2, 3, 4, 6, 7

Both

Migrant

Whooper Swan

Cygnus cygnus

Unk

II

NT

LC

1, 2, 3, 4, 6, 7

Both

Migrant

Tundra Swan

Cygnus columbianus

Unk

II

NT

LC

1, 2, 4, 6

Both

Migrant

Swan Goose

Anser cygnoid

Dec

 

VU

VU

1, 2, 3, 6, 7

Both

Migrant

Lesser White-fronted Goose

Anser erythropus

Sta

 

VU

VU

1, 3

Both

Migrant

Cotton Pygmy-goose

Nettapus coromandelianus

Unk

 

EN

LC

Unk

Both

Migrant

Mandarin Duck

Aix galericulata

Dec

II

NT

LC

1

Both

Migrant

Falcated Duck

Mareca falcata

Dec

 

NT

NT

3

Both

Migrant

Baikal Teal

Sibirionetta formosa

Inc

 

NT

LC

1, 3, 4, 6

Both

Migrant

Baer’s Pochard

Aythya baeri

Dec

 

CR

CR

1, 2, 3

Both

Migrant

Ferruginous Duck

Aythya nyroca

Dec

 

NT

NT

1, 3, 4, 8

Inland

Migrant

Long-tailed Duck

Clangula hyemalis

Unk

 

EN

VU

1, 3, 4, 6

Both

Migrant

Velvet Scoter

Melanitta fusca

Unk

 

NT

LC

2, 3, 4

Both

Migrant

Scaly-sided Merganser

Mergus squamatus

Dec

I

EN

EN

1, 2, 3, 4, 9

Both

Migrant

White-headed Duck

Oxyura leucocephala

Dec

 

CR

EN

1, 2, 3

Inland

Migrant

Siberian Crane

Leucogeranus leucogeranus

Sta

I

CR

CR

1, 2, 3, 8

Both

Migrant

White-naped Crane

Antigone vipio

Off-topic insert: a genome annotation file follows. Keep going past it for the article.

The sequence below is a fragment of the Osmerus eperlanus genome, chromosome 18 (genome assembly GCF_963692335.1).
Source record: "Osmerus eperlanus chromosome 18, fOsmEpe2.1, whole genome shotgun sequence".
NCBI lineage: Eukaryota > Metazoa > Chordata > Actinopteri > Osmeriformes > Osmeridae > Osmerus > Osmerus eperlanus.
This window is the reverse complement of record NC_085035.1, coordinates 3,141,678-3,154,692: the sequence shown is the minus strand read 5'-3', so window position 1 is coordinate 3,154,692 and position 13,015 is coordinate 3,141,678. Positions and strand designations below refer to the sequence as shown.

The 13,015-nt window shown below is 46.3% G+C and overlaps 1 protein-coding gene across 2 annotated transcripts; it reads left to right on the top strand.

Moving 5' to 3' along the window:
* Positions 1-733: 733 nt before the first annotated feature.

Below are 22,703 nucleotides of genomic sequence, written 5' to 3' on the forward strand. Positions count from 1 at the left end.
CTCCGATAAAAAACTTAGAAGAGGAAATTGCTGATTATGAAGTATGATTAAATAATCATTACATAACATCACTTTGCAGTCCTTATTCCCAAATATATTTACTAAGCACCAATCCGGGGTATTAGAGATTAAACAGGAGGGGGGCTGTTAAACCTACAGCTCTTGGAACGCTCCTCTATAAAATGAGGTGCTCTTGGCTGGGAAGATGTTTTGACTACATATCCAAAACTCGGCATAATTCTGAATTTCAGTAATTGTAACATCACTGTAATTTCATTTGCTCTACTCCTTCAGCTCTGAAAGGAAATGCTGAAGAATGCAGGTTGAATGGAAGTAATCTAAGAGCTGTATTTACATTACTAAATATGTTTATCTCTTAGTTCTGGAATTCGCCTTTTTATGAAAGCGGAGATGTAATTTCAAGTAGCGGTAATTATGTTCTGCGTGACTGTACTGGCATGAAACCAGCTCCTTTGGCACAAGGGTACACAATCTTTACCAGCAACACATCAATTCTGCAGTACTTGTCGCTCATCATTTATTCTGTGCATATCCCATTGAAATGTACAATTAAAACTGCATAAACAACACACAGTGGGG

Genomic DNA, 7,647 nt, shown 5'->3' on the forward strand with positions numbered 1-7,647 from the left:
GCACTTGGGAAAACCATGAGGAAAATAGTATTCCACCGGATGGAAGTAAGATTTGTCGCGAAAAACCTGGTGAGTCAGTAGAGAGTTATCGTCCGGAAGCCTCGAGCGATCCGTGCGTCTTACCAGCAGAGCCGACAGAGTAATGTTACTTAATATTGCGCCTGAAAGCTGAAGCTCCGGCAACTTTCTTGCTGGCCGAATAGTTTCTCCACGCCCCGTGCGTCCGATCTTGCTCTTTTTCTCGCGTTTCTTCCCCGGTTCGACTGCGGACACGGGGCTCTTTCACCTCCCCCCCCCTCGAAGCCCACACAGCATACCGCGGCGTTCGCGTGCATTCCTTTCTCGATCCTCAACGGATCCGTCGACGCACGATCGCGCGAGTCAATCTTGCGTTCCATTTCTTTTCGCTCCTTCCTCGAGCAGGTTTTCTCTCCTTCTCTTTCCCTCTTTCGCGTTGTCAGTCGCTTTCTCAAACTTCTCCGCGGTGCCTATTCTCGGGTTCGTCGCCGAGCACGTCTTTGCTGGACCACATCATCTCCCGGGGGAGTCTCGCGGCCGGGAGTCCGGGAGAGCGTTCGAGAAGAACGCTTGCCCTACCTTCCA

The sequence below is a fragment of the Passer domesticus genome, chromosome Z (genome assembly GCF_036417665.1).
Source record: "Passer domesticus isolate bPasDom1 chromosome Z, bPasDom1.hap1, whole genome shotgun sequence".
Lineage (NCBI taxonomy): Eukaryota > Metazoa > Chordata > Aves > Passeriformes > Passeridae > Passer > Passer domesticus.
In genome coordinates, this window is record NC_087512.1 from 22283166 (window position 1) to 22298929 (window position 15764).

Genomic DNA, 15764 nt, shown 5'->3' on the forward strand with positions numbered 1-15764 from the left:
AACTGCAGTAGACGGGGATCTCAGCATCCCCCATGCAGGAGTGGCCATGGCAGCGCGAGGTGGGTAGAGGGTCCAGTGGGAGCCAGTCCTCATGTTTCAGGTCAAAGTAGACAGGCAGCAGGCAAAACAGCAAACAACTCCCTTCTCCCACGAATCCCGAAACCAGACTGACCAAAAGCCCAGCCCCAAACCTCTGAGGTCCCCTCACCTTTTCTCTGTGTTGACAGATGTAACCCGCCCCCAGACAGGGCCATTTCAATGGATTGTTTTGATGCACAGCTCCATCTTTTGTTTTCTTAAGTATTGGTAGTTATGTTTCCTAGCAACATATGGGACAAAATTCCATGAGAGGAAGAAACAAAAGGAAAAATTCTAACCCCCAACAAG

Sta

II

EN

VU

1, 2, 3, 4, 7

Both

Migrant

Common Crane

Grus grus

Dec

II

NT

LC

1, 3, 4

Both

Migrant

Hooded Crane

Grus monacha

Sta

I

EN

VU

1, 2, 3, 4, 5, 9

Both

Migrant

Black-necked Crane

Grus nigricollis

Sta

I

VU

VU

1, 2, 3, 4, 7, 8

Inland

Migrant

Red-crowned Crane

Grus japonensis

Dec

I

EN

EN

1, 2, 3, 4, 6, 9

Both

Migrant

Swinhoe’s Rail

Coturnicops exquisitus

Dec

II

VU

VU

1, 2, 3, 4

Both

Migrant

Slaty-legged Crake

Rallina eurizonoides

Unk

 

VU

LC

Unk

Coast

Resident

Corncrake

Crex crex

Sta

II

VU

LC

1, 2

Inland

Migrant

Ruddy-breasted Crake

Zapornia fusca

Unk

 

NT

LC

Unk

Both

Resident

Band-bellied Crake

Zapornia paykullii

Unk

 

VU

NT

1

Both

Migrant

Purple Swamphen

Porphyrio porphyrio

Unk

 

VU

LC

1, 4, 5, 6

Both

Resident

Pheasant-tailed Jacana